Start early in the morning to avoid the crowds that increase during the day. When crossing the park on the Newfound Gap Road (U.S. 441), you should allow, at the very least, 1 hour. The speed limit does not rise above 45 mph anywhere in the park. When ascending the mountain slopes, you can rarely go over 30 mph because of the winding roads. Pack a lunch since the park has no restaurants.
Day 1 -- Your best strategy is to visit the sights along the Newfound Gap Road. Begin at the Oconaluftee Visitor Center, where you can pick up park information and get details about the weather. Oconaluftee (which means "by the river") was owned by the Cherokees until settlers acquired the land through treaties. Today the Oconaluftee Mountain Farm Museum, a replica of a pioneer farmstead, operates here in a collection of original log buildings. Park staff members, dressed in period costumes, make this a living-history farm from April to October.
Travel about half a mile north on the Newfound Gap Road to the Mingus Mill, constructed in 1886 by Dr. John Jacob Mingus, son of this area's first permanent settler. It closed in 1940 and was reopened in 1968 by the park service. This water-powered mill is still in operation, grinding wheat and corn for flour and cornmeal from mid-April to October.
As you travel north, you'll come to a turnoff for Clingmans Dome, the highest peak in the park, soaring 6,642 feet and named for Thomas Lanier Clingman, a 19th-century North Carolina senator. After you turn onto this road, you travel 7 miles southwest to a parking lot, where you can walk a steep half-mile to a viewing platform that features one of the park's best views. The platform is generally closed from December to April.
Next comes Newfound Gap, which, at 5,048 feet, is the center of the park. A path that the Cherokees traveled was 2 miles west of the present-day gap. Later the path was widened and renamed Indian Gap Road. If the sky is clear, you can see for miles around. It's best to call tel. 865/436-1291 or -1200, the park's main number, for weather conditions before you set out.
The next point of interest is the Chimney Tops, twin peaks that rise close to 2,000 feet. The Cherokees named these peaks Duniskwalguni (which means "forked antlers"), whereas the settlers named them for the 30-foot-deep fluelike cavity in one of them. If you'd like a closer look, you can hike a 4-mile trail round-trip.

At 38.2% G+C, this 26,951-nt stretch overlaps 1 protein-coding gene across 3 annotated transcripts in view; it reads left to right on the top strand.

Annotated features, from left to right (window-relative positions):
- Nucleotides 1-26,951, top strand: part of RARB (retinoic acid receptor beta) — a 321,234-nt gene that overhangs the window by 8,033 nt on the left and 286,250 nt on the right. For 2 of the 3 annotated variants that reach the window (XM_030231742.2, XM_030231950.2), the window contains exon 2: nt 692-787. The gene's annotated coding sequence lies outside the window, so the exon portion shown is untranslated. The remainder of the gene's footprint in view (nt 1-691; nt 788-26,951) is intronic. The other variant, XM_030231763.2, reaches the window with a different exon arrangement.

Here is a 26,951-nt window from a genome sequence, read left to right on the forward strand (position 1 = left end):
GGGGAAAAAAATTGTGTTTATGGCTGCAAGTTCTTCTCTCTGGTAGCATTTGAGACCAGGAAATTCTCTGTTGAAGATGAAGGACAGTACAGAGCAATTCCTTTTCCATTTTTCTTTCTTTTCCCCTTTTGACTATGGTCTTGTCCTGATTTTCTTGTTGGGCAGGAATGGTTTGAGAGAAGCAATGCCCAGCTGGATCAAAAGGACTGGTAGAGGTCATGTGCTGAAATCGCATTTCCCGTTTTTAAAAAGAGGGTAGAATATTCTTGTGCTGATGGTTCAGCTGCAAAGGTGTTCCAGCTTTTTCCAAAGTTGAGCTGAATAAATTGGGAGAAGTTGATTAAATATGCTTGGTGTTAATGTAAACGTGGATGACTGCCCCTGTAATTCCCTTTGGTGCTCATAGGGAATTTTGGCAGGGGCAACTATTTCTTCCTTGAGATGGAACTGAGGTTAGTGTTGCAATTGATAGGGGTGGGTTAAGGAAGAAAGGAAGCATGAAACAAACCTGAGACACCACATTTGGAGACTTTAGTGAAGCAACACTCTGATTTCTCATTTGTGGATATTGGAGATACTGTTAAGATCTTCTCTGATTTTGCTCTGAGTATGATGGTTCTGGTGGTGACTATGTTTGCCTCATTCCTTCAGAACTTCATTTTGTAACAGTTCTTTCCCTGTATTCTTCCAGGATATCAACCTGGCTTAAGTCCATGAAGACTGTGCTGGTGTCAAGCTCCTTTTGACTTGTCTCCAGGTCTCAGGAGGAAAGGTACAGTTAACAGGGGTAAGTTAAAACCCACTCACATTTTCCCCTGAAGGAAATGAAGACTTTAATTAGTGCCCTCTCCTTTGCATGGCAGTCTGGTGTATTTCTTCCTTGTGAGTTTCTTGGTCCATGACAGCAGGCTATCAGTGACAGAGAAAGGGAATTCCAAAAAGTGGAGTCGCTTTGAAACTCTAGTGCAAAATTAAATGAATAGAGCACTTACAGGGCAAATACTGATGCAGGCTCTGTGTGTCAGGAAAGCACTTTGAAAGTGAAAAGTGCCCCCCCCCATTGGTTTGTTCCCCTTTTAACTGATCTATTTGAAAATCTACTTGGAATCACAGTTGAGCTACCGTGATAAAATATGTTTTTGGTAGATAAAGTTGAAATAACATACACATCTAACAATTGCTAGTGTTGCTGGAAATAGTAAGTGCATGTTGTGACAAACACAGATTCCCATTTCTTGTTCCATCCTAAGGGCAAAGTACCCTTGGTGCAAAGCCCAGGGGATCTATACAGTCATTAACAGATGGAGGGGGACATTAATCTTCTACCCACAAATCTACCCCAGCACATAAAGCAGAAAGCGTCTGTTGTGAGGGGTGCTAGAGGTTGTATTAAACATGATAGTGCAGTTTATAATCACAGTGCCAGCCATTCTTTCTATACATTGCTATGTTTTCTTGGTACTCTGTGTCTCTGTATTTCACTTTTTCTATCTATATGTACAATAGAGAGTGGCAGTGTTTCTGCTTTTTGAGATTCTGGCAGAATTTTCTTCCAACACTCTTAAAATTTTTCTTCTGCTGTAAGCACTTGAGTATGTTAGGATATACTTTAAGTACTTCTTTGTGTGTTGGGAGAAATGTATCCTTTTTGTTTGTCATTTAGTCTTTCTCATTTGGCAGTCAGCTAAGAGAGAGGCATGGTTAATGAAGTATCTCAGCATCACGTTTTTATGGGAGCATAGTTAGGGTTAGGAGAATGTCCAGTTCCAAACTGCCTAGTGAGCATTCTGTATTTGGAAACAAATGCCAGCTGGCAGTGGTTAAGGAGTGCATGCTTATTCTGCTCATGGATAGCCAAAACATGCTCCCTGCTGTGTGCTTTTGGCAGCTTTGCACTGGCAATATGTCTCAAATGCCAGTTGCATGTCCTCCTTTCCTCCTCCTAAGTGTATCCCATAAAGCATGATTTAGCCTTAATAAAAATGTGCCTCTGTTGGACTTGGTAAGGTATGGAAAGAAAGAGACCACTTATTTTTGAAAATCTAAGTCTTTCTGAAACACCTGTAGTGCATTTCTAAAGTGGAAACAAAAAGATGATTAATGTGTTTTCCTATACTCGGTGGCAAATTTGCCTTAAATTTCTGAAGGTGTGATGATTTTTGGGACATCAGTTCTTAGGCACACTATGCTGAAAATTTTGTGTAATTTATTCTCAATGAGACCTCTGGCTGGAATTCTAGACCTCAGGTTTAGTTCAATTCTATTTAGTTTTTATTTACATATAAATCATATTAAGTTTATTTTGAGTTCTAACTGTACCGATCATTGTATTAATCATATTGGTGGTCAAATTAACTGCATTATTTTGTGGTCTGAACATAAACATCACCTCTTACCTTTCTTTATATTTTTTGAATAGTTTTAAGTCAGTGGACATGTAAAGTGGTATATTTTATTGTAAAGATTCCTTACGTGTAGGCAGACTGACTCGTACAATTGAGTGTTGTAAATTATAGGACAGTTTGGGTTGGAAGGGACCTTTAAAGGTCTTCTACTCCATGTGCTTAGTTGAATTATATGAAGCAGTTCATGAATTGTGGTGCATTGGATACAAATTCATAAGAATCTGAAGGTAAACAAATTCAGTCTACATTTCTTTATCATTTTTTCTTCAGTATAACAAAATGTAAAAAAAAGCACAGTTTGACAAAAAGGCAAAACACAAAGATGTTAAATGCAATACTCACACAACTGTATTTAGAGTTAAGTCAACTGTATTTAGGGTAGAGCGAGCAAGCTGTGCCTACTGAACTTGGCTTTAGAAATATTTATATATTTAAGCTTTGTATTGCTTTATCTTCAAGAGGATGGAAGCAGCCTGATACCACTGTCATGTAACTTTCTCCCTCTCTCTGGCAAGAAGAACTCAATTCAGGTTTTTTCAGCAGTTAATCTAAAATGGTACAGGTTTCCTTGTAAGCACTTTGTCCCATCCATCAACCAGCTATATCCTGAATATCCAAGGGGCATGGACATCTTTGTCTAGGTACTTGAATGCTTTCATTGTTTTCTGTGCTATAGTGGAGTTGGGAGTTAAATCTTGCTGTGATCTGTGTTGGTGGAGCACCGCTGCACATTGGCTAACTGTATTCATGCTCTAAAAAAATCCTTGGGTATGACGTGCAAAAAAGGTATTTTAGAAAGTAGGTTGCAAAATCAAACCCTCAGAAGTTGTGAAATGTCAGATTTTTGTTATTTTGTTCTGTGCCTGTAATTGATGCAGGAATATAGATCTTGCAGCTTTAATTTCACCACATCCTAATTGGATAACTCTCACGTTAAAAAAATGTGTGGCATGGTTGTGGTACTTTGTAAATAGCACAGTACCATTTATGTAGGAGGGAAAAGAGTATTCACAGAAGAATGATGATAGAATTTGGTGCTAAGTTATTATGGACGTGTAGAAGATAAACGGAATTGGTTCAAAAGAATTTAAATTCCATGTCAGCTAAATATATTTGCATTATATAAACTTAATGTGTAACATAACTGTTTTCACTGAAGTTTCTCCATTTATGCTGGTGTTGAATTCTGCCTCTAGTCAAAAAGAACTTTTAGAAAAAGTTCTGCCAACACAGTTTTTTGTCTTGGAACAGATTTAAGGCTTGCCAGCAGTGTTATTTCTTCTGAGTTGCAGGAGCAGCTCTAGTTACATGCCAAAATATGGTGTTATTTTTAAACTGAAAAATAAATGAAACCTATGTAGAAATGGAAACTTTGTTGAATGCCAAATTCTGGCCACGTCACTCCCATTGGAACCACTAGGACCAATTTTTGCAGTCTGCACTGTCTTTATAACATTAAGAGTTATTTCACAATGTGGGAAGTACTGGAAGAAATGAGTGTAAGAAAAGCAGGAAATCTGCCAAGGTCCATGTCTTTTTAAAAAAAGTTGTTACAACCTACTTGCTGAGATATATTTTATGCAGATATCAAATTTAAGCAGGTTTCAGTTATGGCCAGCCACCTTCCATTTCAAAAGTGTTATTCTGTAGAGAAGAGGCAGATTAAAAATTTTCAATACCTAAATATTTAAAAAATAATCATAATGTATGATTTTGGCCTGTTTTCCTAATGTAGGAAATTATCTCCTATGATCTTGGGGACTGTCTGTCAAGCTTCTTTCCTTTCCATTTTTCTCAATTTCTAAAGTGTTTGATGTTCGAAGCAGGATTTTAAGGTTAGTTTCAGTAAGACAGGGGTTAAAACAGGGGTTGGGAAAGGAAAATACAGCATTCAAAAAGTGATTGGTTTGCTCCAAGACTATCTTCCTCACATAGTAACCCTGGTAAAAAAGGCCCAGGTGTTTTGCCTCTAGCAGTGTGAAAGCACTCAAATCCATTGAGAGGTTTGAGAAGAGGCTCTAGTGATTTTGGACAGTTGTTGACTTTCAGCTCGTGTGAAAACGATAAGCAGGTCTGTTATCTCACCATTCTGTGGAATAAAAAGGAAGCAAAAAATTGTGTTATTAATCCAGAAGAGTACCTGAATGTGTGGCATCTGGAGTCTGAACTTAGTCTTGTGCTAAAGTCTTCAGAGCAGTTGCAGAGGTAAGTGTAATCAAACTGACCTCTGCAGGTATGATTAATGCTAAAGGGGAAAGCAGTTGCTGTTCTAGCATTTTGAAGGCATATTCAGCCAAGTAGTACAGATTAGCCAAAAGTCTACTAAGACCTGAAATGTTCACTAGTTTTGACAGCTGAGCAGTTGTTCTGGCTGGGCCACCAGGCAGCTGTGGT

The drive across the park takes you to the Sugarlands Visitor Center, where you can stroll through the nature exhibit, view a slide show, or browse through the gift shop. At this point, you can either head into Gatlinburg for the night or go west about 5 miles on Little River Road to Elkmont Campground. It's best to make reservations (accepted only from mid-May to Oct).
Day 2 -- Continue your journey west on Little River Road to Cades Cove, where you'll find more pioneer structures than at any other location in the park. The best time to go is early in the morning, when you have a better chance of spotting deer grazing in the fields. Plan to spend half a day exploring the many attractions along the 11-mile Cades Cove Loop. Stop at the visitor center for a pamphlet that contains a key to the numbered sights.
Originally called Kate's Cove, after the wife of John Oliver, the cove's first settler, the name evolved over the years into Cades Cove. Founded in 1818, the cove was a thriving, self-supporting community for more than 100 years. Original log homes still stand today. Other buildings include smokehouses, cantilevered barns, a blacksmith shop, and corncribs. You'll also find cemeteries with such epitaphs as one from the Civil War that reads BAS SHAW -- KILLED BY REBELS. The three historic churches are Methodist Church, Missionary Baptist Church, and the oldest, Primitive Baptist Church, built in 1827. Included on the loop is the John P. Cable farm, where you'll find the 1868 Cable Mill still in operation. Cades Cove offers several nature trails; the shortest in the Cable Mill area consists of a half-mile round-trip.
After you complete the Cades Cove loop, head toward the Sugarlands Visitor Center to the Newfound Gap Road to recross the park, this time taking advantage of the numerous pulloff areas dotting the roadside. At most of them, you'll find Quiet Walkways -- short paths created for moments of solitude in which visitors can experience nature. Don't be discouraged if a pulloff is full, because another one will appear within a mile.